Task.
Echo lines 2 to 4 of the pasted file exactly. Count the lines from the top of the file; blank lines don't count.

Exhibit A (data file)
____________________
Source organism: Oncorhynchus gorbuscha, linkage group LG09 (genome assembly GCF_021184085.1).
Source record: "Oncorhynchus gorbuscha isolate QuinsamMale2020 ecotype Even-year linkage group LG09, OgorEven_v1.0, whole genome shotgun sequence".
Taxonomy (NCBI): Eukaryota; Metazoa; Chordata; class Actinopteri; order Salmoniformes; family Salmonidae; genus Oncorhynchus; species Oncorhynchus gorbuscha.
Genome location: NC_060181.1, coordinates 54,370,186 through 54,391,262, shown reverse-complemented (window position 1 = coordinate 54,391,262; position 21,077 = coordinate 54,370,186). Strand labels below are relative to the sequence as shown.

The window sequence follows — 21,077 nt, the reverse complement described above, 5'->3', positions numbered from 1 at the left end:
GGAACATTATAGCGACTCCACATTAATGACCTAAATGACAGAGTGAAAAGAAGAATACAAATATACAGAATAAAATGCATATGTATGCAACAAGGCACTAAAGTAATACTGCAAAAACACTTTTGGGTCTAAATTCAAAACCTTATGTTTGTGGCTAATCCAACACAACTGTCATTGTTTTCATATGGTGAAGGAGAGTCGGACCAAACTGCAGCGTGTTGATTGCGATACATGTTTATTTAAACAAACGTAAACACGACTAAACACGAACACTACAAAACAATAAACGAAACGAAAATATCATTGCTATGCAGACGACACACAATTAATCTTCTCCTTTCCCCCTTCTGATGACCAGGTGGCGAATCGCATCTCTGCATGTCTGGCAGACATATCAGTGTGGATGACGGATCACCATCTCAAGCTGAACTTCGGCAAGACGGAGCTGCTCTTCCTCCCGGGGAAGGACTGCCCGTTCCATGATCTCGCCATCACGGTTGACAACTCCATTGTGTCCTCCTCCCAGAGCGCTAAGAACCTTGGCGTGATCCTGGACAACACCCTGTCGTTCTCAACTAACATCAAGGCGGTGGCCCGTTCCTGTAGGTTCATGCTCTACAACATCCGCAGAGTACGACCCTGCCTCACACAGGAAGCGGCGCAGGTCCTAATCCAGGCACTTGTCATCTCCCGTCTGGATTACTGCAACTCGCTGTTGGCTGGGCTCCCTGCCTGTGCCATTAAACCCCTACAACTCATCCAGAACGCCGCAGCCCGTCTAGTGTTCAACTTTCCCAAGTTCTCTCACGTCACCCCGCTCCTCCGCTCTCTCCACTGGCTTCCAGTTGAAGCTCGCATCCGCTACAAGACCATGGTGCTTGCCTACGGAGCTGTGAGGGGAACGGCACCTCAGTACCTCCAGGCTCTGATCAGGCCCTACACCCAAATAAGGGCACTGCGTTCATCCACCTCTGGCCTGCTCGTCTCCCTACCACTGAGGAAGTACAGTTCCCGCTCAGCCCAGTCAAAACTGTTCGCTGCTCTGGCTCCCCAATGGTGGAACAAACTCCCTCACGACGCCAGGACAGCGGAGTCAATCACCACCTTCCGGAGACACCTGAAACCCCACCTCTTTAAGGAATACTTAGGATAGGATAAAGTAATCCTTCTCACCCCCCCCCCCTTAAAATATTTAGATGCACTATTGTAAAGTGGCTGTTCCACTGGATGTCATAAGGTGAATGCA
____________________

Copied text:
Source record: "Oncorhynchus gorbuscha isolate QuinsamMale2020 ecotype Even-year linkage group LG09, OgorEven_v1.0, whole genome shotgun sequence".
Taxonomy (NCBI): Eukaryota; Metazoa; Chordata; class Actinopteri; order Salmoniformes; family Salmonidae; genus Oncorhynchus; species Oncorhynchus gorbuscha.
Genome location: NC_060181.1, coordinates 54,370,186 through 54,391,262, shown reverse-complemented (window position 1 = coordinate 54,391,262; position 21,077 = coordinate 54,370,186). Strand labels below are relative to the sequence as shown.